- The Washington Times - Tuesday, March 20, 2018

President Trump forged a bond Tuesday with Saudi Arabia’s new crown prince over increased U.S. military sales to the kingdom and their shared disapproval of the Iran nuclear deal, as they sought to erase eight years of strained relations under former President Obama.

Hosting 32-year-old Crown Prince Mohammed bin Salman at the White House, the president said the U.S.-Saudi relationship is now “as good as it’s really ever been.” Mr. Trump said the Iran deal, which he is threatening to rip up by a congressional May 12 deadline, was a key item on their agenda.

“Iran has not been treating that part of the world or the world itself appropriately,” Mr. Trump told reporters. “A lot of bad things are happening in Iran. The deal is coming up in one month, and you will see what happens.”

When reporters asked the crown prince about the Iran deal, he said only, “We’ll talk about that today.”

The hard-charging Crown Prince Salman, heir to the Saudi throne, noted that the U.S. and Saudi Arabia have been allies for 80 years. That relationship worsened under Mr. Obama when he signed the Iran deal in 2015 over opposition from the Saudis, who are adversaries of Iran.



Mr. Obama also angered Saudi Arabia in 2013 when he decided not to order a military strike against Syrian President Bashar Assad, a foe of the Saudis, over his use of chemical weapons.

“I would really have to say the relationship was, to put it mildly, the relationship was very, very strained during the Obama administration,” Mr. Trump said.

The Obama administration also halted some U.S. arms sales to Saudi Arabia over concerns about civilian deaths in neighboring Yemen, where Saudi Arabia is waging war against Iranian-backed rebels. The conflict has led U.S. lawmakers to propose a cutoff in support for a Saudi-led bombing campaign that has killed thousands.

The Senate rejected an attempt Tuesday to force the U.S. to cease “hostilities” in Yemen, allowing Mr. Trump to continue aiding the Saudi-led coalition in the fight.

A bipartisan group of senators, led by Sen. Bernard Sanders of Vermont, had called for an end to American support, saying only Congress can declare wars to commit military support and Congress has not done so. But senators voted 55-44 to table that resolution.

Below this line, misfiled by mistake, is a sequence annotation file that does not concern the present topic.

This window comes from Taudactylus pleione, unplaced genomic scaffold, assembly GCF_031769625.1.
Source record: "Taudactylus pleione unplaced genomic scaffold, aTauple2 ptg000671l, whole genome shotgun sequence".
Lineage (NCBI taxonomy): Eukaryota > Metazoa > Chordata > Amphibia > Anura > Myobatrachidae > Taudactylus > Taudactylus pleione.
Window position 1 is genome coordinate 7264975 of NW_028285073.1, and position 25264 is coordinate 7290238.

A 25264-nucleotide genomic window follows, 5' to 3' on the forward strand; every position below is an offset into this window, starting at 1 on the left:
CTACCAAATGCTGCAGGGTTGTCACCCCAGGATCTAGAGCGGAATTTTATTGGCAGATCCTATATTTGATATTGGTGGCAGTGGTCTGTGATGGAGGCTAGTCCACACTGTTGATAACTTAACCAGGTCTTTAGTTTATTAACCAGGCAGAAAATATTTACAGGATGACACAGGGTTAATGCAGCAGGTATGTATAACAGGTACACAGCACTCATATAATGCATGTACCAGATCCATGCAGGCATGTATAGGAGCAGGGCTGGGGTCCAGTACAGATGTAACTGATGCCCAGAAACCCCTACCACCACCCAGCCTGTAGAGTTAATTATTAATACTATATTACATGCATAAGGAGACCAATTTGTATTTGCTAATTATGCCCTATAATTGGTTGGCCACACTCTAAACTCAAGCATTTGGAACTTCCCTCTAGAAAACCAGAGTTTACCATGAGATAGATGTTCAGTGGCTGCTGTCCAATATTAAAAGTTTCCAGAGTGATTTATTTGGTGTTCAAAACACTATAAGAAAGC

The Pentagon is providing aircraft refueling and targeting capabilities to Saudi Arabia-backed forces. Senate Majority Leader Mitch McConnell said halting assistance would also be seen as a victory for Iran.

The crown prince oversaw the invasion of Yemen as defense minister in 2015. Neither Mr. Trump nor his guest mentioned Yemen or the humanitarian crisis there to reporters, instead focusing on the huge increase in military hardware that Saudi Arabia is purchasing from the U.S., and the boon to the U.S. economy.

Saudi Arabia is a very wealthy nation, and they’re going to give the United States some of that wealth, hopefully in the form of jobs, in the form of the purchase of the finest military equipment anywhere in the world,” Mr. Trump said.

The president ticked off a list of sales or pending sales: “The THAAD [missile defense] system — $13 billion; the C-130 airplanes, the Hercules, great plane — $3.8 billion; the Bradley Vehicles — that’s the tanks — $1.2 billion; and the P-8 Poseidons — $1.4 billion.”

“And what it does is it really means many, many jobs,” Mr. Trump said. “We’re talking about over 40,000 jobs in the United States. Saudi Arabia is buying a lot of this equipment, and a lot of people are at work making this equipment.”

The crown prince said Saudi Arabia has decided to double its investment in U.S. businesses to $400 billion in just one year.

“That [is] why we are here today, to be sure that we’ve tackled all the opportunities and achieve it, and also get rid of all the threats facing our both countries and the whole world,” he said.

• Stephen Dinan contributed to this article.

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